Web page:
Sampha -- Lahai

London artist Sampha has remixed for and collaborated with Jessie Ware, Drake, Beyoncé, Kanye West, Florence + The Machine, Alicia Keys and Kendrick Lamar to name a few. Sampha’s artful mix of R&B, pop and electronic is hard to categorize, and his newest Lahai comes from a new perspective, one informed by the birth of his daughter and a fascination with both Kodwo Eshun's genius More Brilliant Than the Sun: Adventures in Sonic Fiction and physicist Brian Cox's theories on time travel. While this album is far less downcast than his first solo album Process, the joy, wonderment, and fond reminiscences in the songs are complicated by worry, uncertainty, and longing. Lahai ends appropriately enough with a scene of communal unity, if on the occasion of a homecoming after a long absence: "Everybody speaking loud, everybody in one house."  Andy Kellman,


Ratboys - The Window

Ratboys have been recording and releasing music for over a decade, but their newest album, The Window, marks the first time they’d ever traveled outside their home base of Chicago to make a record, journeying to the Hall of Justice Recording Studio in Seattle to work with producer Chris Walla. The sessions with Walla (Death Cab for Cutie, Tegan and Sara, Foxing) struck the perfect balance between preparation and experimentation, injecting new life into the band’s style of soft-hearted Midwestern indie rock with an ever so subtle Americana twist. The solidified Ratboys lineup stretched and expanded their vision in the studio, adding unexpected elements and instruments like rototoms, talkboxes, and fiddles. The result is Ratboys’ most sonically diverse record, shifting wildly from track to track. It flexes everything from fuzzy power pop choruses on “Crossed That Line” and “It’s Alive!” to a warm country twang on “Morning Zoo” to mournful folk on the titular track. After more than ten years and four studio albums, The Window finally captures Ratboys as they were always meant to be heard—expansive while still intimate, audacious while still tender—the sound of four friends operating as a single, cohesive unit.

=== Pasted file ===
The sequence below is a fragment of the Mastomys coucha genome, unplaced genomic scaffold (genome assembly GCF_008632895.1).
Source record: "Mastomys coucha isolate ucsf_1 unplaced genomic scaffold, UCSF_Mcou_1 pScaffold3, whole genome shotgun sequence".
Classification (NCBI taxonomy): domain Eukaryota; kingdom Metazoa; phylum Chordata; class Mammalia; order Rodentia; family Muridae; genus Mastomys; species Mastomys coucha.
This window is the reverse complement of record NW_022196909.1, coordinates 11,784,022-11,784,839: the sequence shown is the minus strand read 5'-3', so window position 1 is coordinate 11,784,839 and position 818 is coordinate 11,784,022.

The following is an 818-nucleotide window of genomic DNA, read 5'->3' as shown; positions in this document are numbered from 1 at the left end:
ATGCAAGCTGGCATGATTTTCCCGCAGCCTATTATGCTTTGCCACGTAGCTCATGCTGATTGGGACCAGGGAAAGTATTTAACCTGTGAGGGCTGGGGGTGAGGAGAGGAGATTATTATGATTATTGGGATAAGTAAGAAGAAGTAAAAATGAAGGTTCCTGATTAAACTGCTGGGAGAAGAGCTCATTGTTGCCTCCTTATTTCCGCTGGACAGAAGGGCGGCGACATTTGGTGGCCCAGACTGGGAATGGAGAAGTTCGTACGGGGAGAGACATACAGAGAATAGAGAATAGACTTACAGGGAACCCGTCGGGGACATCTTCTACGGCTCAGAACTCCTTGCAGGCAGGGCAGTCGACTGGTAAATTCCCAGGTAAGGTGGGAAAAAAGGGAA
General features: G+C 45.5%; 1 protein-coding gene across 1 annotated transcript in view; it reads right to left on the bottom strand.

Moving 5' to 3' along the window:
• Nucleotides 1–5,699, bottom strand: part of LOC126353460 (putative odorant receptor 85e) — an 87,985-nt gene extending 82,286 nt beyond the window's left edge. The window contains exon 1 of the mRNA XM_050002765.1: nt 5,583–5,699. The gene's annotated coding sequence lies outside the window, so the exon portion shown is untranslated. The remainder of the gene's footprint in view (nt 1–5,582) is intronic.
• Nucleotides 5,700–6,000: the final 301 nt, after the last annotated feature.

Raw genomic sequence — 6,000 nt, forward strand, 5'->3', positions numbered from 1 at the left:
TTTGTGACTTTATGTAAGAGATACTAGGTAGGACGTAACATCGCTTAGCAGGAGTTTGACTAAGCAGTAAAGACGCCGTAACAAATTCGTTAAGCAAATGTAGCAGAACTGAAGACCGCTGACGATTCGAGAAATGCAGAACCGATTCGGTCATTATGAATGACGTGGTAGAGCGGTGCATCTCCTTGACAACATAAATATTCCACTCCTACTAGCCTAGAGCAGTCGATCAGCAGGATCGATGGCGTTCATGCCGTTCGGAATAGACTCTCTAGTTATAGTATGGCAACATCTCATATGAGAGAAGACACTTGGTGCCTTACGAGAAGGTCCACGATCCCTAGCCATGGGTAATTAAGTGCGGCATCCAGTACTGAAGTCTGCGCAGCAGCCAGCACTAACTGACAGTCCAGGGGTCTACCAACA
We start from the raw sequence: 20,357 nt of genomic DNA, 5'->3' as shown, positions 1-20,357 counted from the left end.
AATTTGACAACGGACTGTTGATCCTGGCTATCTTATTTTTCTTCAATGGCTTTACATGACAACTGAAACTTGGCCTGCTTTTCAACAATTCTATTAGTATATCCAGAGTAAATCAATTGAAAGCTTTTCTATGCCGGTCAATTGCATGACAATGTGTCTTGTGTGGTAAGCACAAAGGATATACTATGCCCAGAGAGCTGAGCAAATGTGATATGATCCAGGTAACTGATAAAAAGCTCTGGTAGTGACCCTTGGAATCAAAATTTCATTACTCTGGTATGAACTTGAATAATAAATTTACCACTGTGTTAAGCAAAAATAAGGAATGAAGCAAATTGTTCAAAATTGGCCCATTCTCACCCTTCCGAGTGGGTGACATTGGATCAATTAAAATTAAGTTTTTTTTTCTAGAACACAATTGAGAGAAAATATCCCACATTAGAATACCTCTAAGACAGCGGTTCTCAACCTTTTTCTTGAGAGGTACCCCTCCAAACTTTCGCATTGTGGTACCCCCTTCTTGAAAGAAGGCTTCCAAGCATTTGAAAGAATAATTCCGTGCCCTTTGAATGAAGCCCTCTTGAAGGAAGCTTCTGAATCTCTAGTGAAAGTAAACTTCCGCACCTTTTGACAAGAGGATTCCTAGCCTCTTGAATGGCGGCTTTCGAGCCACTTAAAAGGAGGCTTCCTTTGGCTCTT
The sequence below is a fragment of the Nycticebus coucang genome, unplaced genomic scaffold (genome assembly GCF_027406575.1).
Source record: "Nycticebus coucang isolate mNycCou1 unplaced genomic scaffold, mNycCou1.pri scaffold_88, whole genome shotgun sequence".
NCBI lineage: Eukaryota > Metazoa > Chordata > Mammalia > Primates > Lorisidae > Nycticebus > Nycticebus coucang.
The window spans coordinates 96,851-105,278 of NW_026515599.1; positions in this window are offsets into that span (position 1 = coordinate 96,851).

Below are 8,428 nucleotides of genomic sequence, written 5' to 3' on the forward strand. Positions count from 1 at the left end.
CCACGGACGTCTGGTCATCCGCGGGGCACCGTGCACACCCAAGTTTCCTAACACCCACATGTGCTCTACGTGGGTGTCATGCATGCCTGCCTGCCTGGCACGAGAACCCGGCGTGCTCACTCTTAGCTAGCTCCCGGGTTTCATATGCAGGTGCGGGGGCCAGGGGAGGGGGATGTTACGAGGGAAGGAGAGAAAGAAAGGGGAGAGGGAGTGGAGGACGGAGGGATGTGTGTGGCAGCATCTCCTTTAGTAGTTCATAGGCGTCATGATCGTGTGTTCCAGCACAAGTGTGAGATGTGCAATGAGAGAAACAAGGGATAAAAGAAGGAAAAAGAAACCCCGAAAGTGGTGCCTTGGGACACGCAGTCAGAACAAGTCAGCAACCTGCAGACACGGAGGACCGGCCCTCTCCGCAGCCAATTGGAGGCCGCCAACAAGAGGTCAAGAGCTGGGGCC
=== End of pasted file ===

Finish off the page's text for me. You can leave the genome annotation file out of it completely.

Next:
Butcher Brown - Solar Music

The Richmond, VA band Butcher Brown's album Solar Music explores a blend of genres, including Jazz, Hip-Hop and R&B/Soul. Following the release of Butcher Brown Presents Triple Trey and #KingButch, this forward-thinking band shares 17-tracks and includes featured guests: Pink Siifu, Braxton Cook, Jay Prince, Nappy Nina, Keyon Harrold, Michael Millions, Charlie Hunter and more. “Despite its considerable musical achievement -- or perhaps because of it -- Solar Music is easily the most well-rounded offering from Butcher Brown yet. The band offers an aesthetically pleasing collection of songs with exceptional atmospheric vibes in a wide variety of sophisticated musical settings that showcase growth in composition and arrangement with an inspired performance. Groove is the central focus of everything here.”  ~Thom Jurek,